As you think about you know the potential of a ransom ware attack, which is almost inevitable, given that we are seeing this frequency on a daily basis right and we've had, we've had several customers that have in fact been attacked more than twice and they've recovered in the same way that you just described when you blew away your schema and dev environment. Can you talk a bit about sort of how you were going to protect yourself against what will have been the inevitable hack at some point and, and how Reduxio can kind of help you recover from that.

Logan:

Well I mean its a, its a reality for us. Its not even something that's a pie in the sky.

Just a couple of months ago I actually had a FBI special agent in my office. I walked in.

There's this FBI special agent and I'm thinking oh man they finally caught up to me from my early days, but it wasn't though, it was that they were there to, to actually just warn us about - The you know and, and it was, it was very sobering because we the attacks against education had become so significant they were actually devoting their resources to field agents to go out and actually meet with district leads, technology leads, and warn them about these attacks

Ramping up. And sure enough since then you know we've had a couple of districts that have fallen prey to to ransom ware on some of their older systems that they're, that they're not hosting with us.

Yeah, its actually been a big motivator for them to move in to using our environment on Reduxio because we've been able to recover from those things. Its not, so its not something that I don't worry about. Its just something that I know that I've taken at least some measured prudent steps to protect us from. And then all of my, all of my you know outside facing stuff is on a. Reduxio. So I know-

That at any time I ... if something like that did happen, I could just dial the dial back and I could get back to a place where we're working.

So it does put me sleep better at night, absolutely.

Mike:

No that's great. 

So you know this is something that I think you know you will see increasingly as, as, certainly we were very forward looking in trying to protect devops and virtual environment and databases, but the ransom ware thing has become a very interesting additional set of capabilities that we've seen a nber of our customers benefit from recently. And, and that nber is growing so ... well Logan, this is great. Any last things you would share with our audience today? People in the educational IT space or just in general people running devops environments or virtual environments?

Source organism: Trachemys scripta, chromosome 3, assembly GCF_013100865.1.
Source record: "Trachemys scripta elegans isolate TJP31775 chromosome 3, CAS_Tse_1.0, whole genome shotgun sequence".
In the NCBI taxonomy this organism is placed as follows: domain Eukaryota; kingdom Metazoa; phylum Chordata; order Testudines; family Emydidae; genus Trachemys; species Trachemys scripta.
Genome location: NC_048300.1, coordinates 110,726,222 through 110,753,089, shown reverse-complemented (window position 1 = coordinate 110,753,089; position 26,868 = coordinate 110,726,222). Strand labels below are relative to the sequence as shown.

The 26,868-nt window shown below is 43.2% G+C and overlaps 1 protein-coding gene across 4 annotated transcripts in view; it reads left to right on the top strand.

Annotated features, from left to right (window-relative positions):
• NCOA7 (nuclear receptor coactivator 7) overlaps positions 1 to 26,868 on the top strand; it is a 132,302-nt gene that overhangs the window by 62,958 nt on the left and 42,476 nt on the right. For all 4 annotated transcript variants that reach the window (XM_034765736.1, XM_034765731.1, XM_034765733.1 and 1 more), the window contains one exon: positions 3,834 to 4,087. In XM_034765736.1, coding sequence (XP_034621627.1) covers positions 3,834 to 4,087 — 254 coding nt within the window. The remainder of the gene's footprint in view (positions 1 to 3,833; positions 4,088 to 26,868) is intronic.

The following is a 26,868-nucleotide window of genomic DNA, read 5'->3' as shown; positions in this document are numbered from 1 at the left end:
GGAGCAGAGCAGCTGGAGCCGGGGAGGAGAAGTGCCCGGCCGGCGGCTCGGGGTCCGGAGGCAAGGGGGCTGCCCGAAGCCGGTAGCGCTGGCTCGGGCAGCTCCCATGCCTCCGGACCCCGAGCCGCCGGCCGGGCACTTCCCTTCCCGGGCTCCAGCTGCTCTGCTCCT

Logan:

Well I mean, besides that, I mean, that if you haven't really, if you haven't given that opportunity to even just log in one time to a Reduxio array.

And just look at their take on things that they should definitely try.

Very quickly you'll see that its that if you notice technologies that are just disruptive, they just change the way you do things, they change the way you think.

About how things should be done. Reduxio is definitely there. And I mean I don’t get compensated or anything like that for being a Reduxio evangelistic, except for the fact that I feel good when people buy technology that will solve real problems and position them better for the future so.  

Reduxio Systems

Written by Reduxio Systems

There has been no fundamental innovation in data management for primary storage for the last two decades. In 2012, a group of storage industry veterans founded Reduxio with the vision to redefine data management and protection by taking advantage of new processing, networking and media technologies.